With this rule of interpretation as a guide the statutory authority in question will be set out. Municipalities of New Jersey were authorized under the Municipal Planning Act of 1953 to adopt a planning board which would oversee the orderly development of the municipality through regulation of land subdivision. Power to adopt this method of control is not mandatory but permissive, and exercisable by municipal ordinance. N.J.S.A. 40:55-1.3; Kotlarich v. Mayor and Council of Borough of Ramsey , 51 N.J. Super. 520 (App. Div. 1958). Control of land subdivision is secured by requiring municipal approval of subdivisions the municipality may consider in need of regulation. Municipal approval may be provided in one of two ways, N.J.S.A. 40:55-1.14. One method is to authorize the board as a referral agency whose function is to refer meritorious plans to the governing body for the required approval. The second method is to give the board authority to act in lieu of the governing body in granting or not granting approval of proposed subdivisions. The former type of board is known as a "weak" board and the latter as a "strong" board. Cunningham, "Control of Land Use in New Jersey under the 1953 Planning Statutes," 15 Rutgers L. Rev. 1 (1960).

The Town of Bloomfield, by ordinance, adopted the strong board, giving it full authority to pass on the merits of proposed subdivisions, as follows:

"The planning board may tentatively approve a plat showing new streets or roads, or the resubdivision of lands along a mapped street, in which case the chairman of the Planning Board shall affix his signature to the plat with a notation that it has received tentative approval * * *." (Bloomfield, N.J., Municipal Ordinance § 5(2)(e))

[80 NJSuper Page 576]

There are three basic steps in subdivision control. The first involves determining whether the subdivision in question is major or minor, the second (if the division is major) the securing of tentative approval, and the third securing final approval.

The instant matter will be considered in light of these statutes. The first action of any import taken by the board occurred on October 9, 1962. At that meeting the board, acting pursuant to the authority given it by ordinance and in lieu of the governing body, rejected the first plan submitted by the developer for a turn-around with a radius of 50 feet centered at the middle of Jay Drive. While rejecting that plan, the board stated that tentative approval would be given to the plat with a 50-foot turn around, tangent to the right side of Jay Drive and within Lots 100 and 101. There can be no doubt as to the validity of this action. The board had the authority to take final action with regard to tentative approval, and did so after a full hearing.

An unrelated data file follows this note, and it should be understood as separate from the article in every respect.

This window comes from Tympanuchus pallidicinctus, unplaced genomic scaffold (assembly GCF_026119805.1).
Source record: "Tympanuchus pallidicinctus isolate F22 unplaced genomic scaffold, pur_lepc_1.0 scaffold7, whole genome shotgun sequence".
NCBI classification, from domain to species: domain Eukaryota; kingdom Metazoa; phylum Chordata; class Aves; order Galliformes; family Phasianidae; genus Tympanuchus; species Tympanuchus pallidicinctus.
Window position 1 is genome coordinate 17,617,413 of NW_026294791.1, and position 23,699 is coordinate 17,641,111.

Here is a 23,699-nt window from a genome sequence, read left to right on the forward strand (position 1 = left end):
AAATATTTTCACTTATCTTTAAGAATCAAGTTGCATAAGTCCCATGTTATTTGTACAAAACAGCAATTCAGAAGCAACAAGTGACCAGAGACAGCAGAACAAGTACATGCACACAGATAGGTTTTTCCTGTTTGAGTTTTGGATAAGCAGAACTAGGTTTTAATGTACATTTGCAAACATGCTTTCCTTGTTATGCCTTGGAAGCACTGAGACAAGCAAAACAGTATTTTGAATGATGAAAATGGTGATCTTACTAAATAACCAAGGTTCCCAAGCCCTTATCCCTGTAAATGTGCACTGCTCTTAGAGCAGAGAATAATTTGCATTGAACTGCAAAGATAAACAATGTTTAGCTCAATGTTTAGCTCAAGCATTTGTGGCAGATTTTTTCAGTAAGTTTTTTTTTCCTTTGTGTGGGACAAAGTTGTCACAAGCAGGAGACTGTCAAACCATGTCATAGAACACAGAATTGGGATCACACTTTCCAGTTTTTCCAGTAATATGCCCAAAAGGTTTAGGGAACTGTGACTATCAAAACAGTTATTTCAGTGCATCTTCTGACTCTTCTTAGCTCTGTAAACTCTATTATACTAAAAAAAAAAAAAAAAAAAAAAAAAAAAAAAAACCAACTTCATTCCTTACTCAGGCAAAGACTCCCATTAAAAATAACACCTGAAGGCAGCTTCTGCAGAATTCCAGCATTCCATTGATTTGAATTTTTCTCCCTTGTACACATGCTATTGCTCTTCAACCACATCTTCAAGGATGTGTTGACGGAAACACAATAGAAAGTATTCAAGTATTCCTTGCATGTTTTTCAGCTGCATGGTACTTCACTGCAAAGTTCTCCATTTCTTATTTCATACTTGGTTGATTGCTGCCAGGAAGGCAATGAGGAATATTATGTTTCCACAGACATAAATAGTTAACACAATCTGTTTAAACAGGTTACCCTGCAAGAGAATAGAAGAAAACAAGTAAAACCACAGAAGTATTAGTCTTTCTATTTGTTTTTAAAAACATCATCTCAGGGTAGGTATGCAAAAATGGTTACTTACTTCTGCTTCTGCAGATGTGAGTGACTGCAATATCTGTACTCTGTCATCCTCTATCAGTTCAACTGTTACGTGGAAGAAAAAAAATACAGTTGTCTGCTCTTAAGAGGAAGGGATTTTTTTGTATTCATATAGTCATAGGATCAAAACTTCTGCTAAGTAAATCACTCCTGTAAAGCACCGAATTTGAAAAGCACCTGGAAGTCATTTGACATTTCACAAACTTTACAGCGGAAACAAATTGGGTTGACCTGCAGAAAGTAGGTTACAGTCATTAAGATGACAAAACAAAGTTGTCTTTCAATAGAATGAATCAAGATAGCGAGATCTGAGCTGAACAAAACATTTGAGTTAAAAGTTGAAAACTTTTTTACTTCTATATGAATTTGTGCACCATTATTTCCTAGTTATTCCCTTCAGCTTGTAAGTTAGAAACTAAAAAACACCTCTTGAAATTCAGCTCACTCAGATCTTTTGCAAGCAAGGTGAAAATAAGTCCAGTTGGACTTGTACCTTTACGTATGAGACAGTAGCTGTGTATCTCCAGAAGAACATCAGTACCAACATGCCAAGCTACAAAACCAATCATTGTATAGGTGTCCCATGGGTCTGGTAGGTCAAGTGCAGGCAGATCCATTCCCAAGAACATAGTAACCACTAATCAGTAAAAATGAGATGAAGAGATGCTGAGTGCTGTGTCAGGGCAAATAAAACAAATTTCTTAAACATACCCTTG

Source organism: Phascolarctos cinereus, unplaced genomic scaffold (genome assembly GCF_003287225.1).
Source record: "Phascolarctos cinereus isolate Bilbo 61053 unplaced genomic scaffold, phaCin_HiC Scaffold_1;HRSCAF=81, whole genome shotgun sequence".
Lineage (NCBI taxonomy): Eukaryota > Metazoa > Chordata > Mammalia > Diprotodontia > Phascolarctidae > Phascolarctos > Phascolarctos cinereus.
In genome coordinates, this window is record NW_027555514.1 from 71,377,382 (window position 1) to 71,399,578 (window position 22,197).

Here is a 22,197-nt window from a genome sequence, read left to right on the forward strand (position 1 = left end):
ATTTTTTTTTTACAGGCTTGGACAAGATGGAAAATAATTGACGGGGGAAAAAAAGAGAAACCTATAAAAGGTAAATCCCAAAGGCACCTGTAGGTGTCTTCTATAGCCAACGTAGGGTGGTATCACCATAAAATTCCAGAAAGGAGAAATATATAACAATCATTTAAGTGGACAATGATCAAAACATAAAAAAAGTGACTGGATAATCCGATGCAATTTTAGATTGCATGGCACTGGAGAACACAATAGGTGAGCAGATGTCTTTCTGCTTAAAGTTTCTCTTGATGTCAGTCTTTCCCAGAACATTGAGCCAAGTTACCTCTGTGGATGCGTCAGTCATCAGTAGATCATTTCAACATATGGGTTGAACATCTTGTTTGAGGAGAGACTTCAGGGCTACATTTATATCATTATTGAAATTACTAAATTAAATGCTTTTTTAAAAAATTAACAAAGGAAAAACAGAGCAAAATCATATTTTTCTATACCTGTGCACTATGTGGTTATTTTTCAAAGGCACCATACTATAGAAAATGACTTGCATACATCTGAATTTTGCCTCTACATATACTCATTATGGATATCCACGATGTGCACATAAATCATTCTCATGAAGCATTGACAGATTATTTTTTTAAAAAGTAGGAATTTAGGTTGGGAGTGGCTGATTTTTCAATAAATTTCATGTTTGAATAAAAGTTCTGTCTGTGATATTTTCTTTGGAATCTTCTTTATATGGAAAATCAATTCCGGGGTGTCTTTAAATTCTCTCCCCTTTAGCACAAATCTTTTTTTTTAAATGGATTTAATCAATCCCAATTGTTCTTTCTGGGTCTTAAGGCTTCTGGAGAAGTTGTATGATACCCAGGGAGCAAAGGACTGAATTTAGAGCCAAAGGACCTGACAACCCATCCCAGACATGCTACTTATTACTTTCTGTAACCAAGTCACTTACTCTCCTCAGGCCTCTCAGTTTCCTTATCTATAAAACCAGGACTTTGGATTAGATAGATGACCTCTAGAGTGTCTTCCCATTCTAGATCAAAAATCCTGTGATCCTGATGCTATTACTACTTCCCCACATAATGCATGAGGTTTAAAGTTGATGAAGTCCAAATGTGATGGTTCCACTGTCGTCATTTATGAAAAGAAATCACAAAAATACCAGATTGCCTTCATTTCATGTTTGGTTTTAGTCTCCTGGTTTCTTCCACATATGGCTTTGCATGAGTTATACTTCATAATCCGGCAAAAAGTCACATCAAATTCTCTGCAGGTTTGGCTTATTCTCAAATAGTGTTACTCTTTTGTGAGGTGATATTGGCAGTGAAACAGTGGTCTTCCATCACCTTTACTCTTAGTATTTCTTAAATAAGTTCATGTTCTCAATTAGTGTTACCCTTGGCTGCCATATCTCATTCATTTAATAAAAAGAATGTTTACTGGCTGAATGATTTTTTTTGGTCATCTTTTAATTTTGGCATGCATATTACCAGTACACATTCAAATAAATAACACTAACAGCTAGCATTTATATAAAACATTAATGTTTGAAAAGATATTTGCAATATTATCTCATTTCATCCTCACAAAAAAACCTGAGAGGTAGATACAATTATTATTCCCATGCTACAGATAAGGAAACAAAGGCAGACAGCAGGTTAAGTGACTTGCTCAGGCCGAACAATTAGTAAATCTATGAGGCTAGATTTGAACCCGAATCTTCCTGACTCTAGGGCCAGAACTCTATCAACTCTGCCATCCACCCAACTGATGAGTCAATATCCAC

Once tentative approval has been received, the general terms and conditions of that approval may only be changed through the authorized avenues of appeal, as set forth in N.J.S.A. 40:55-1.19 and the Bloomfield ordinance, as follows:

"If any person shall be aggrieved by the action of the Planning Board, appeal in writing to the governing body may be taken within 10 days after the date of the action of the Planning Board. * * *" Bloomfield, N.J., Municipal Ordinance § 5(4)(g))

The guarantee against change in the general terms and conditions is also set out in both the municipal ordinance, § 5(2)(f), and the Municipal Planning Act (N.J.S.A. 40:55-1.18), in this manner:

"(1) [T]hat the general terms and conditions under which the tentative approval was granted will not be changed. * * *"

The purpose of such a guarantee against change has been clearly expressed in several decisions. Hilton Acres v. Klein , 35 N.J. 570 (1961); Levin v. Livingston , 35 N.J. 500

[80 NJSuper Page 577]

(1961); Pennyton Homes Inc. v. Planning Bd. of Stanhope , 78 N.J. Super. 588 (App. Div. 1963). Such guarantee is designed to be a method of assuring the developer of static circumstances upon which he may rely in estimating the financial feasibility of the proposed project. The scope of the guarantee has been indicated in two recent decisions. In Levin v. Livingston, supra , the court held that the developer, after securing tentative approval by the municipality, had no rights against the subsequent amendment of street pavement specifications. The court found that street specifications were not among the terms which the Legislature intended to protect from change because such specifications would not be of controlling significance for the developer in deciding the economic feasibility of entering into a project. As a further factor, the court found that the public interest in raising the standards of new streets to be laid in the municipality outweighed any resulting inconvenience to the developer.